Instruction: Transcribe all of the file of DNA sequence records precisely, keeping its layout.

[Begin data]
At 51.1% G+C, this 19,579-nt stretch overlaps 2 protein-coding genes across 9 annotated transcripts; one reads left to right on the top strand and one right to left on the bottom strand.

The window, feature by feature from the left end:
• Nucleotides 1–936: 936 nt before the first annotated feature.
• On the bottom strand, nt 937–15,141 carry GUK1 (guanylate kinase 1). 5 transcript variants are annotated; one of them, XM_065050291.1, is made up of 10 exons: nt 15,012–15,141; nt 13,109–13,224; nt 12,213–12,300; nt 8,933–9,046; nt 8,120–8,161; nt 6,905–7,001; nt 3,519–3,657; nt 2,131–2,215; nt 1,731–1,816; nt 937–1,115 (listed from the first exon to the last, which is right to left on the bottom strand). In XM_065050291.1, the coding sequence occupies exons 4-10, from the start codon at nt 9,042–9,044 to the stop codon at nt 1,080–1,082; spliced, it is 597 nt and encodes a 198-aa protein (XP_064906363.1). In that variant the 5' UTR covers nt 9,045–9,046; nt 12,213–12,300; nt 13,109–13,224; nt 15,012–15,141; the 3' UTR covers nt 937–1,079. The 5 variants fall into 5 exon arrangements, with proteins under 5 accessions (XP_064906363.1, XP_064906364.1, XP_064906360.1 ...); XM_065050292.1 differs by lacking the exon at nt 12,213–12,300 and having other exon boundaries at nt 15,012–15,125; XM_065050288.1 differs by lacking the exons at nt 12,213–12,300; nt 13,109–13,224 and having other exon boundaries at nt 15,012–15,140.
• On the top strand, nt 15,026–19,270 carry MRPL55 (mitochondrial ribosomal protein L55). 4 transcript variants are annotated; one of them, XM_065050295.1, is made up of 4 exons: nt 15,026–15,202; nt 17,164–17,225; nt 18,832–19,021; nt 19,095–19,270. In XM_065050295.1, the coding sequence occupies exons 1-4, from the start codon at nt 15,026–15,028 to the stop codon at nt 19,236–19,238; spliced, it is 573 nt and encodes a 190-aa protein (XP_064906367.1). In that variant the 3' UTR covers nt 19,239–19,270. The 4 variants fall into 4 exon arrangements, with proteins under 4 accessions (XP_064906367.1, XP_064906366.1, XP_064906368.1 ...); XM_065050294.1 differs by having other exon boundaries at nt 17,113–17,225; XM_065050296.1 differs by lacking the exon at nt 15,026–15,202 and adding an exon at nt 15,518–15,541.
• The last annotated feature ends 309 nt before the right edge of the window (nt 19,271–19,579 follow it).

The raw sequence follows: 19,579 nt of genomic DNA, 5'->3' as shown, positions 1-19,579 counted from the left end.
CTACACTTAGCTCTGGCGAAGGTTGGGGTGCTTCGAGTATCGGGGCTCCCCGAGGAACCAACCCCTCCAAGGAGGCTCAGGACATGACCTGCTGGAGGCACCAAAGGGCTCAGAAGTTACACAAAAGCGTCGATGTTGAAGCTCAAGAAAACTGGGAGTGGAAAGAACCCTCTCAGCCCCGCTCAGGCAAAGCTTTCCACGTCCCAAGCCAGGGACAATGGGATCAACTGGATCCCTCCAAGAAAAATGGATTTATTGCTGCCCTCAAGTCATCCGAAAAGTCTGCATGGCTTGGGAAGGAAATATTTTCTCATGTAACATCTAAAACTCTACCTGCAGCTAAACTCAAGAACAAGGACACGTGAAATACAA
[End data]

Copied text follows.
At 51.1% G+C, this 19,579-nt stretch overlaps 2 protein-coding genes across 9 annotated transcripts; one reads left to right on the top strand and one right to left on the bottom strand.

The window, feature by feature from the left end:
• Nucleotides 1–936: 936 nt before the first annotated feature.
• On the bottom strand, nt 937–15,141 carry GUK1 (guanylate kinase 1). 5 transcript variants are annotated; one of them, XM_065050291.1, is made up of 10 exons: nt 15,012–15,141; nt 13,109–13,224; nt 12,213–12,300; nt 8,933–9,046; nt 8,120–8,161; nt 6,905–7,001; nt 3,519–3,657; nt 2,131–2,215; nt 1,731–1,816; nt 937–1,115 (listed from the first exon to the last, which is right to left on the bottom strand). In XM_065050291.1, the coding sequence occupies exons 4-10, from the start codon at nt 9,042–9,044 to the stop codon at nt 1,080–1,082; spliced, it is 597 nt and encodes a 198-aa protein (XP_064906363.1). In that variant the 5' UTR covers nt 9,045–9,046; nt 12,213–12,300; nt 13,109–13,224; nt 15,012–15,141; the 3' UTR covers nt 937–1,079. The 5 variants fall into 5 exon arrangements, with proteins under 5 accessions (XP_064906363.1, XP_064906364.1, XP_064906360.1 ...); XM_065050292.1 differs by lacking the exon at nt 12,213–12,300 and having other exon boundaries at nt 15,012–15,125; XM_065050288.1 differs by lacking the exons at nt 12,213–12,300; nt 13,109–13,224 and having other exon boundaries at nt 15,012–15,140.
• On the top strand, nt 15,026–19,270 carry MRPL55 (mitochondrial ribosomal protein L55). 4 transcript variants are annotated; one of them, XM_065050295.1, is made up of 4 exons: nt 15,026–15,202; nt 17,164–17,225; nt 18,832–19,021; nt 19,095–19,270. In XM_065050295.1, the coding sequence occupies exons 1-4, from the start codon at nt 15,026–15,028 to the stop codon at nt 19,236–19,238; spliced, it is 573 nt and encodes a 190-aa protein (XP_064906367.1). In that variant the 3' UTR covers nt 19,239–19,270. The 4 variants fall into 4 exon arrangements, with proteins under 4 accessions (XP_064906367.1, XP_064906366.1, XP_064906368.1 ...); XM_065050294.1 differs by having other exon boundaries at nt 17,113–17,225; XM_065050296.1 differs by lacking the exon at nt 15,026–15,202 and adding an exon at nt 15,518–15,541.
• The last annotated feature ends 309 nt before the right edge of the window (nt 19,271–19,579 follow it).

The raw sequence follows: 19,579 nt of genomic DNA, 5'->3' as shown, positions 1-19,579 counted from the left end.
CTACACTTAGCTCTGGCGAAGGTTGGGGTGCTTCGAGTATCGGGGCTCCCCGAGGAACCAACCCCTCCAAGGAGGCTCAGGACATGACCTGCTGGAGGCACCAAAGGGCTCAGAAGTTACACAAAAGCGTCGATGTTGAAGCTCAAGAAAACTGGGAGTGGAAAGAACCCTCTCAGCCCCGCTCAGGCAAAGCTTTCCACGTCCCAAGCCAGGGACAATGGGATCAACTGGATCCCTCCAAGAAAAATGGATTTATTGCTGCCCTCAAGTCATCCGAAAAGTCTGCATGGCTTGGGAAGGAAATATTTTCTCATGTAACATCTAAAACTCTACCTGCAGCTAAACTCAAGAACAAGGACACGTGAAATACAA